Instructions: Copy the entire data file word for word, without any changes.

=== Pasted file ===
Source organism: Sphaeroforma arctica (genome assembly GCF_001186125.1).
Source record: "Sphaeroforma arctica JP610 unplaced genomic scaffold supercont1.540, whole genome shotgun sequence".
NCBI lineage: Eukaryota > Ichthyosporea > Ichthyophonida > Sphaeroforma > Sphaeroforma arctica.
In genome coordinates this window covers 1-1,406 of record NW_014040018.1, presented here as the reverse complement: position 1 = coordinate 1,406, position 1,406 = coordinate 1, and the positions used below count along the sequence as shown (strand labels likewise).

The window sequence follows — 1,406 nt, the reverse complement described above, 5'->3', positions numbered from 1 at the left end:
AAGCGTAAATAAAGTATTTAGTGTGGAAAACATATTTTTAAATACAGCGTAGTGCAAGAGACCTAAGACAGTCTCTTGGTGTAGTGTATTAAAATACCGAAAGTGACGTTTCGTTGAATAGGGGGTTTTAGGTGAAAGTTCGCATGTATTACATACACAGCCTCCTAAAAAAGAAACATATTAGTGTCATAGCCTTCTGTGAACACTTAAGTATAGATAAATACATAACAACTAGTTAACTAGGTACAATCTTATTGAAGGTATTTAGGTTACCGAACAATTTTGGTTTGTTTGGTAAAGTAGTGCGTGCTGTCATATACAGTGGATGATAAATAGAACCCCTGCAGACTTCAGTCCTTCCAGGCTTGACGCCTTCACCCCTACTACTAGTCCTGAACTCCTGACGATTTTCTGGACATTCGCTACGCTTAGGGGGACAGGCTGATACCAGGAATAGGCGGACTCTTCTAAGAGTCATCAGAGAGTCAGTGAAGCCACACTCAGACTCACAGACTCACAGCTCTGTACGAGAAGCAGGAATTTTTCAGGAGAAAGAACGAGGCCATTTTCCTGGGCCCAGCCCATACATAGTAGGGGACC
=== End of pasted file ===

Source organism: Sphaeroforma arctica (genome assembly GCF_001186125.1).
Source record: "Sphaeroforma arctica JP610 unplaced genomic scaffold supercont1.540, whole genome shotgun sequence".
NCBI lineage: Eukaryota > Ichthyosporea > Ichthyophonida > Sphaeroforma > Sphaeroforma arctica.
In genome coordinates this window covers 1-1,406 of record NW_014040018.1, presented here as the reverse complement: position 1 = coordinate 1,406, position 1,406 = coordinate 1, and the positions used below count along the sequence as shown (strand labels likewise).

The window sequence follows — 1,406 nt, the reverse complement described above, 5'->3', positions numbered from 1 at the left end:
AAGCGTAAATAAAGTATTTAGTGTGGAAAACATATTTTTAAATACAGCGTAGTGCAAGAGACCTAAGACAGTCTCTTGGTGTAGTGTATTAAAATACCGAAAGTGACGTTTCGTTGAATAGGGGGTTTTAGGTGAAAGTTCGCATGTATTACATACACAGCCTCCTAAAAAAGAAACATATTAGTGTCATAGCCTTCTGTGAACACTTAAGTATAGATAAATACATAACAACTAGTTAACTAGGTACAATCTTATTGAAGGTATTTAGGTTACCGAACAATTTTGGTTTGTTTGGTAAAGTAGTGCGTGCTGTCATATACAGTGGATGATAAATAGAACCCCTGCAGACTTCAGTCCTTCCAGGCTTGACGCCTTCACCCCTACTACTAGTCCTGAACTCCTGACGATTTTCTGGACATTCGCTACGCTTAGGGGGACAGGCTGATACCAGGAATAGGCGGACTCTTCTAAGAGTCATCAGAGAGTCAGTGAAGCCACACTCAGACTCACAGACTCACAGCTCTGTACGAGAAGCAGGAATTTTTCAGGAGAAAGAACGAGGCCATTTTCCTGGGCCCAGCCCATACATAGTAGGGGACC